Sediment and Nutrient Retention by Wetlands Receiving Inflows from a Mississippi River Diversion: A Mass Balance Approach

Science Center Objects

Diversions are currently used in the Mississippi River to stimulate delta growth via increased sediment supply. This technique may also help to reduce nutrient loads before its discharged into the ocean. Scientists at USGS assess how wetlands retain the sediment and nutrients that come from these diversions. 

Map of discharging sediments data into subsiding deltaic wetlands
Map of discharging sediments data into subsiding deltaic wetlands

Science Issue and Relevance: Mississippi River diversions are being evaluated as tools to stimulate delta growth through increased sediment supply. Though discharging sediments into subsiding deltaic wetlands is widely accepted as a means to offset subsidence, river diversions have also been proposed as a means to reduce nutrient loads in river water before it is discharged to the continental shelf. Previous studies examining the impact of river diversions on sediment deposition have been inconclusive, largely because many other processes occurring over short time scales (tides, meteorological forcing, hurricane landfalls) can also influence sediment deposition, which is generally assessed over much longer timescales (months to years). Examinations of nutrient removal in diversion receiving basins have been similarly inconclusive, largely because it can be difficult to quantify constituent export from diversion receiving basins with numerous export pathways.

Methodology for Addressing the Issue: This study will use two approaches to more clearly assess variation in retention of fluvial constituents and deposition responses to short-term fluctuations in river inputs through the Davis Pond freshwater diversion, which discharges Mississippi River water into upper Barataria basin, Louisiana. First, short-term (~monthly) deposition will be assessed with 7Be, a radioisotope with a short (53 d) half-life. Second, we will take advantage of the limited number of export routes to use a mass balance approach to calculate sediment and nutrient budgets for the receiving area under different flow regimes. Short (~10 cm) soil cores will be obtained from the marsh surface at 20 sites in the ponding area to the Davis Pond freshwater diversion (29.8864°N, 90.2847°W) under different operational flow (~15, 30, 60, 150 m3/s) and river conditions (discharge, temperature, sediment load). Cores will be sectioned into 1-cm increments and analyzed for 7Be activity, loss-on-ignition, bulk density, and grain size. Rates of recent (month) sediment deposition will be inferred from 7Be activity profiles.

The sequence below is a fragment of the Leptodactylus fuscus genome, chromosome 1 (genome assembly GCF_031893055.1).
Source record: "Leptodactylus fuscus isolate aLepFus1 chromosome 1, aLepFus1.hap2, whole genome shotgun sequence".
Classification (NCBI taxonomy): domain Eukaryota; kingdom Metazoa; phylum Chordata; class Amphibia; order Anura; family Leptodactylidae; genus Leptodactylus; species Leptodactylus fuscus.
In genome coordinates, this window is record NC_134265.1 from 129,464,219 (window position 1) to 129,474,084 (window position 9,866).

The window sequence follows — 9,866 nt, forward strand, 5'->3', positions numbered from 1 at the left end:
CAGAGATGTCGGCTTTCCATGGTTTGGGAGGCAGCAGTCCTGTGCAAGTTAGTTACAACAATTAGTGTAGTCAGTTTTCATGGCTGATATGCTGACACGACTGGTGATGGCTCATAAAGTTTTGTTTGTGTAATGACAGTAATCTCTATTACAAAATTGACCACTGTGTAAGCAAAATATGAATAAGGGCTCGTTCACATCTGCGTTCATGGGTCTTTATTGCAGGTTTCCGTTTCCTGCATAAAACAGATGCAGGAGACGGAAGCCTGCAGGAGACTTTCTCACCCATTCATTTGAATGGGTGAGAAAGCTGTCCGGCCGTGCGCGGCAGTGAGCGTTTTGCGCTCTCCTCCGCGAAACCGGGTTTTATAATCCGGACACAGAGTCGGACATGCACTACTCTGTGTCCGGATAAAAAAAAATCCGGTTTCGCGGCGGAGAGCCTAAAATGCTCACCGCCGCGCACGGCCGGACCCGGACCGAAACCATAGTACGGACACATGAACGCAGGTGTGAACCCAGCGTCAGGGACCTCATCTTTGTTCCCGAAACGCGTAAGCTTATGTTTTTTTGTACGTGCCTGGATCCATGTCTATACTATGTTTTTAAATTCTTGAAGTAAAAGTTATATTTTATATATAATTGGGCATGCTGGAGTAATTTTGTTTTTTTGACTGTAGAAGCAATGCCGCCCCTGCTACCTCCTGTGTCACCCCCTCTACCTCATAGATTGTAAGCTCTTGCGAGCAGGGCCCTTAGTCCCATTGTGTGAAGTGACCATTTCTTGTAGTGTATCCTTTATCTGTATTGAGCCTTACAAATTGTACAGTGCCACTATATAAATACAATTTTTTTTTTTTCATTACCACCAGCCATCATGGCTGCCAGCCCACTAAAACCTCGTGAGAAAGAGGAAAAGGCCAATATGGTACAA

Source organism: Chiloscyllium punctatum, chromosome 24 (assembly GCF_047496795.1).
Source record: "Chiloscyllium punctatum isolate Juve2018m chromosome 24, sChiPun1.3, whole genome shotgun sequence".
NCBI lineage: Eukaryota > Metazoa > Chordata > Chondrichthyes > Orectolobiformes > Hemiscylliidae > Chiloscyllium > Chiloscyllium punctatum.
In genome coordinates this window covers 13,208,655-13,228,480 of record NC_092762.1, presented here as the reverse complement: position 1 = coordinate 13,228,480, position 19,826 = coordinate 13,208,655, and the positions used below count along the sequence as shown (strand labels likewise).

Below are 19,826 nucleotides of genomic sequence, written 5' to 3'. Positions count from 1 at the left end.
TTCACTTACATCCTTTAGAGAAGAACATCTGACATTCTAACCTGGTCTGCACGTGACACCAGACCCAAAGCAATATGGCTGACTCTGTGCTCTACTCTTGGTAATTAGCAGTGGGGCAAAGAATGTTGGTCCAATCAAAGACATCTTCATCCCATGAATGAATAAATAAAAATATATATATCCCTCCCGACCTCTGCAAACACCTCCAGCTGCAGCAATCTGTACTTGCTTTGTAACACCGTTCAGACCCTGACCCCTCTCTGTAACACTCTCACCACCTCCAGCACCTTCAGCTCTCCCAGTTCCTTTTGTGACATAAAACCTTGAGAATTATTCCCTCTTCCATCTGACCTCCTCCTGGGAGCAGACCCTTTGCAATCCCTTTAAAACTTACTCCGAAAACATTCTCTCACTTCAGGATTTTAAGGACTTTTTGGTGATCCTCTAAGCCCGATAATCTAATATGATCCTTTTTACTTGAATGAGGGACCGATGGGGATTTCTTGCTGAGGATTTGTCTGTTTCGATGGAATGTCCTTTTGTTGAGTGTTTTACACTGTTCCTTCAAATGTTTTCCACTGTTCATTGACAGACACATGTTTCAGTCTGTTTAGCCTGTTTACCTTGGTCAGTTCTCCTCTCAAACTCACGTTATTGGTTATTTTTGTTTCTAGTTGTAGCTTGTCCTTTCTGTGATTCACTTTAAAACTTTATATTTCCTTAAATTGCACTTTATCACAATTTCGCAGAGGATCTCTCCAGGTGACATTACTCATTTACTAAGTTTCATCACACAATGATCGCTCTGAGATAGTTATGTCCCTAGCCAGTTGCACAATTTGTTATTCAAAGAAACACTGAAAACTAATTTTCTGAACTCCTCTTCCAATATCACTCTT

Illustration of sediment import and export
Illustration of sediment import and export

Concurrent with core collection, constituent (total suspended solids, NO3, PO4) concentrations and water flux will be measured at the inflow channel upstream of the outfall area and also at each of the seven discrete export channels at the downstream end of the outfall area. Mass balance calculations will be performed on the materials flux data to determine the degree to which the wetlands in the outfall area are sinks for river materials entering the area. Correlations between sediment removal and deposition rates will be sought.

Future Steps: Thus far data have been collected under low (30 m3/s) discharge conditions. We intend to repeat sampling at other inflow rates during 2016.

Location of the Study: Throughout the Louisiana coastal zone, Latitude: 29.678°, Longitude: -91.552°